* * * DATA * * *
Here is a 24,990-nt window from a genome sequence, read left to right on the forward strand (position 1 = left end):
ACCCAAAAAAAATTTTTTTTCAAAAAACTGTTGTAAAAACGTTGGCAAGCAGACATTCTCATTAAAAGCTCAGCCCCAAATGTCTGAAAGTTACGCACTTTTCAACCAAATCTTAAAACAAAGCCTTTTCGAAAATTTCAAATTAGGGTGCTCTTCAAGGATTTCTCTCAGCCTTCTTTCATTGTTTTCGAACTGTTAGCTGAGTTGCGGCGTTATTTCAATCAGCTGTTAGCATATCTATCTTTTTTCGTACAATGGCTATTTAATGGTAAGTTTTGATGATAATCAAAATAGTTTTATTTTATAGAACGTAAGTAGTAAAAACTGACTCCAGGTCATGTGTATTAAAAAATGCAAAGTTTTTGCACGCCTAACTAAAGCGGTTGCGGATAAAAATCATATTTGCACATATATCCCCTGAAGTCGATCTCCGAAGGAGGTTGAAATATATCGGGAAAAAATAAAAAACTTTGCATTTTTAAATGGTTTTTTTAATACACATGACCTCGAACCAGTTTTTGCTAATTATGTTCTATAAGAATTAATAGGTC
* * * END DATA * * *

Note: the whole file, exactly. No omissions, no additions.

Here is a 24,990-nt window from a genome sequence, read left to right on the forward strand (position 1 = left end):
ACCCAAAAAAAATTTTTTTTCAAAAAACTGTTGTAAAAACGTTGGCAAGCAGACATTCTCATTAAAAGCTCAGCCCCAAATGTCTGAAAGTTACGCACTTTTCAACCAAATCTTAAAACAAAGCCTTTTCGAAAATTTCAAATTAGGGTGCTCTTCAAGGATTTCTCTCAGCCTTCTTTCATTGTTTTCGAACTGTTAGCTGAGTTGCGGCGTTATTTCAATCAGCTGTTAGCATATCTATCTTTTTTCGTACAATGGCTATTTAATGGTAAGTTTTGATGATAATCAAAATAGTTTTATTTTATAGAACGTAAGTAGTAAAAACTGACTCCAGGTCATGTGTATTAAAAAATGCAAAGTTTTTGCACGCCTAACTAAAGCGGTTGCGGATAAAAATCATATTTGCACATATATCCCCTGAAGTCGATCTCCGAAGGAGGTTGAAATATATCGGGAAAAAATAAAAAACTTTGCATTTTTAAATGGTTTTTTTAATACACATGACCTCGAACCAGTTTTTGCTAATTATGTTCTATAAGAATTAATAGGTC